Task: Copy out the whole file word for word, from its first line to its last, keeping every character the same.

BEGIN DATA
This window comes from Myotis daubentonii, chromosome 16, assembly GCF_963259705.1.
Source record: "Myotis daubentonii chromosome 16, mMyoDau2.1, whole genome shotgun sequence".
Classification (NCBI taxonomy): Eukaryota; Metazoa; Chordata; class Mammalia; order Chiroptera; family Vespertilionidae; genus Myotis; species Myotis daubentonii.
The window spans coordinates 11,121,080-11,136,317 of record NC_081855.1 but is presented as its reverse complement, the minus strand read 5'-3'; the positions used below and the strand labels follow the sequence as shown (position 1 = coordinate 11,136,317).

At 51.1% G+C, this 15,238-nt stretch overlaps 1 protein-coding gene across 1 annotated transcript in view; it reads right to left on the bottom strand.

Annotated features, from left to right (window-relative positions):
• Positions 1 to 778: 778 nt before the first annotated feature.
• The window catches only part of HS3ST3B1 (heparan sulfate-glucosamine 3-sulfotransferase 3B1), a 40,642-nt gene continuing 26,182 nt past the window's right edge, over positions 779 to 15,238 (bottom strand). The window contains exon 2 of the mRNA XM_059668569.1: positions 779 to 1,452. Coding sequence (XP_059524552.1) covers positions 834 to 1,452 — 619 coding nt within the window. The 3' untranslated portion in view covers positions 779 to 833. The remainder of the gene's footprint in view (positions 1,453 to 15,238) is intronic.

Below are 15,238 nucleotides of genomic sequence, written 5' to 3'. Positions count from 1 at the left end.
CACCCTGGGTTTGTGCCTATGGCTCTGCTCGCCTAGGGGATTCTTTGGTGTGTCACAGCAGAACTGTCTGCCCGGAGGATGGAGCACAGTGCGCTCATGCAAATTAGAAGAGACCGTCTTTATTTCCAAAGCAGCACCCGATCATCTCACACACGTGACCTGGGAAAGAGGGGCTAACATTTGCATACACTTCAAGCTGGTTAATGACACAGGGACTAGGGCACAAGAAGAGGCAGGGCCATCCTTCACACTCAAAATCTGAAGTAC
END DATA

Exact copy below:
This window comes from Myotis daubentonii, chromosome 16, assembly GCF_963259705.1.
Source record: "Myotis daubentonii chromosome 16, mMyoDau2.1, whole genome shotgun sequence".
Classification (NCBI taxonomy): Eukaryota; Metazoa; Chordata; class Mammalia; order Chiroptera; family Vespertilionidae; genus Myotis; species Myotis daubentonii.
The window spans coordinates 11,121,080-11,136,317 of record NC_081855.1 but is presented as its reverse complement, the minus strand read 5'-3'; the positions used below and the strand labels follow the sequence as shown (position 1 = coordinate 11,136,317).

At 51.1% G+C, this 15,238-nt stretch overlaps 1 protein-coding gene across 1 annotated transcript in view; it reads right to left on the bottom strand.

Annotated features, from left to right (window-relative positions):
• Positions 1 to 778: 778 nt before the first annotated feature.
• The window catches only part of HS3ST3B1 (heparan sulfate-glucosamine 3-sulfotransferase 3B1), a 40,642-nt gene continuing 26,182 nt past the window's right edge, over positions 779 to 15,238 (bottom strand). The window contains exon 2 of the mRNA XM_059668569.1: positions 779 to 1,452. Coding sequence (XP_059524552.1) covers positions 834 to 1,452 — 619 coding nt within the window. The 3' untranslated portion in view covers positions 779 to 833. The remainder of the gene's footprint in view (positions 1,453 to 15,238) is intronic.

Below are 15,238 nucleotides of genomic sequence, written 5' to 3'. Positions count from 1 at the left end.
CACCCTGGGTTTGTGCCTATGGCTCTGCTCGCCTAGGGGATTCTTTGGTGTGTCACAGCAGAACTGTCTGCCCGGAGGATGGAGCACAGTGCGCTCATGCAAATTAGAAGAGACCGTCTTTATTTCCAAAGCAGCACCCGATCATCTCACACACGTGACCTGGGAAAGAGGGGCTAACATTTGCATACACTTCAAGCTGGTTAATGACACAGGGACTAGGGCACAAGAAGAGGCAGGGCCATCCTTCACACTCAAAATCTGAAGTAC